The current stance many practices have taken about a slow or dying economy has passed, and now it’s time to start preparing for what I think will be a great year for ophthalmologists.

With the economy now on the mend, I’m here to tell you that your 2011 can be much better than 2010. It will take a lot of work both internally and externally. This article will give you some helpful hints on how to do just that.

Expand your marketing budget—nothing ventured, nothing gained. I recommend spending 15-30% more than you spent in marketing dollars last year. Why spend more and not less? You want your practice to grow, not shrink. Spending the same in marketing as last year may get you decent results in this rebounding economy, but spending less is almost certain to hinder your growth in a competitive market.
So, how much should you spend? While we want to remain prudent with our 2011 marketing dollars, again, we want to grow. I’d recommend spending between 5-10% of your gross revenue towards marketing this year. Spending money in marketing is much like playing the stock market. You want to put enough in to make a difference but not so much that it can keep you up at night.

You Talkin’ to Me?

Yes, that is a corny title. So what? If I wrote “Your marketing message,” would it be memorable? You wouldn’t even notice it was there. What you say—your message—is much more important than where you say it—your medium. Your message has to hit home with consumers, emotionally and logically, all while being very different than what your competitors are saying. Make them feel like you are talkin’ to them specifically. For example, many years ago, an ad campaign featuring “Wake up and see the alarm clock” was used for LASIK. What was powerful about this ad? Almost every adult wearing glasses or contacts could relate. Furthermore, what do you think they thought about when they woke up the next morning after LASIK? Bingo.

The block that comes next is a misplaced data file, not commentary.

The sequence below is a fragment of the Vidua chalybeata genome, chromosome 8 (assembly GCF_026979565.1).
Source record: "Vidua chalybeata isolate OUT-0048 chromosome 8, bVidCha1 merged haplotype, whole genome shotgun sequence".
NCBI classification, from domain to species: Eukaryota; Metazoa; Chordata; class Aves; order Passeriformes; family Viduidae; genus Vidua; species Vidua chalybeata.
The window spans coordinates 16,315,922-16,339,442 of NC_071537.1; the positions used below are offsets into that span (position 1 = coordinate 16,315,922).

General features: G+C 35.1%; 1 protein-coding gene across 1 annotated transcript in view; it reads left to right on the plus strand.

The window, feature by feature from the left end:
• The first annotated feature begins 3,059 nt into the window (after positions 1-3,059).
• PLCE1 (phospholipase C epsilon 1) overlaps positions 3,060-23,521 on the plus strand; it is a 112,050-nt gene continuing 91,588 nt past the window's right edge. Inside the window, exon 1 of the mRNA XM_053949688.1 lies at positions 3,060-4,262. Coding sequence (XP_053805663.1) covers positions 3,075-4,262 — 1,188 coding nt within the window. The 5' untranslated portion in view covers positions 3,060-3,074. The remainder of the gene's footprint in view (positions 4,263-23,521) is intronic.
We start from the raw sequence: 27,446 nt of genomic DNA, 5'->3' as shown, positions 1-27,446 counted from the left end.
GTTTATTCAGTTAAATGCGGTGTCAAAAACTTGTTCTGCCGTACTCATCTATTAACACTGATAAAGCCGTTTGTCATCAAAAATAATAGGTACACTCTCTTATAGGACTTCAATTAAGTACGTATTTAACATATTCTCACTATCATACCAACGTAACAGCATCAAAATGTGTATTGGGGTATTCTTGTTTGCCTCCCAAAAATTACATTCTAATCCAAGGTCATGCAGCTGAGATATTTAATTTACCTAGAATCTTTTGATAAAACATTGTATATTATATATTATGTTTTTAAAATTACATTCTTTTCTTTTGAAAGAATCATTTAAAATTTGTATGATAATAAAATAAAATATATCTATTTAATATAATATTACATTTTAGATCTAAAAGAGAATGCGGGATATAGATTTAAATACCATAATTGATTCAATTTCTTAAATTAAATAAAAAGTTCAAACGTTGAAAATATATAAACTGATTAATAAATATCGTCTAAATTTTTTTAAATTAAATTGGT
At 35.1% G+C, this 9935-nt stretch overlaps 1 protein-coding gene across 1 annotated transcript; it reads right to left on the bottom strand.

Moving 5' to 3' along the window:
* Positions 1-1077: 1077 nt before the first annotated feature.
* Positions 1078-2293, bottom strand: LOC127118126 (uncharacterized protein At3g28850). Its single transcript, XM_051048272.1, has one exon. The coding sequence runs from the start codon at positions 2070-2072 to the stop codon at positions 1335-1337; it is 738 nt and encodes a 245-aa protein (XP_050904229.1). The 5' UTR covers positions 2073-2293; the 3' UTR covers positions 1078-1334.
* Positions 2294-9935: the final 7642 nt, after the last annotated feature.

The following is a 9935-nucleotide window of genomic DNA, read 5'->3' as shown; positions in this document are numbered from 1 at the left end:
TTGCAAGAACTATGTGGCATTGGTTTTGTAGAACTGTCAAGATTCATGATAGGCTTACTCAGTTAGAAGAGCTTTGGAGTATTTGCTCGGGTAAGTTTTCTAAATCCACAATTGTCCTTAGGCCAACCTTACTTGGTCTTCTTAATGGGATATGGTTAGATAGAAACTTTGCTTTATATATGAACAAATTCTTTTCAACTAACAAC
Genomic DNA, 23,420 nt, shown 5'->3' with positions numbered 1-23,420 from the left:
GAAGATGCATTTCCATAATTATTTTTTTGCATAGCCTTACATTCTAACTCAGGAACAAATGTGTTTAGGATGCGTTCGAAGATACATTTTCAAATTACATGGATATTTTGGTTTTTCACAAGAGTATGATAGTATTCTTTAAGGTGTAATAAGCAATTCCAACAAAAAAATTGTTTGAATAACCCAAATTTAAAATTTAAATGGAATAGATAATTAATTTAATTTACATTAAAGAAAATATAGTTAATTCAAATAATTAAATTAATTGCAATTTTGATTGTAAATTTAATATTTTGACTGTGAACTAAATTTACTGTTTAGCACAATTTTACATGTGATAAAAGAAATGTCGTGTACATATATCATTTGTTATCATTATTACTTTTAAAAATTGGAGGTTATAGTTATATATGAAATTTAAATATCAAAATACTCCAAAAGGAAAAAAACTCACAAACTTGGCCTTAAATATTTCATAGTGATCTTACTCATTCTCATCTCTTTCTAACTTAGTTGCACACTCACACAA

What kind of ophthalmologist would use a chicken in his ad? A successful one. The headline simply read “LASIK for chickens” with a picture of a baby chick. This ad hit a grand slam because it connected emotionally to patients who suffer from the fear factor while rethinking whether a health care professional is allowed to be silly in his/her ads. You can compare this ad to the Geico gecko, or the Energizer bunny. These icons have nothing to do with what they represent, and it doesn’t matter because everyone recognizes them.

We had a client that wanted a premium IOL ad that described visual rejuvenation. The initial slogan, “See Young Again”, was thought to be misleading and forgettable. After a few creative sessions, our creative team came up with a new campaign: “Your eyes don’t have to act their age.” The artwork featured an older woman playing with her grandchild, and the campaign was a big success.

Socialize Me

Social media has taken the world by storm, and this phenomenon adds a new dimension to your marketing arsenal. Just a few years ago web development was all about search engine optimization, which simply meant patients had a higher probability of finding your site so you could update them on what the practice had to offer. Social media pushes the envelope to a new limit: “user-driven content.” That’s righ! Consumers, i.e., potential patients, want to hear what others say about your practice, not what you have to say. In fact, 78% of consumers trust peer recommendations.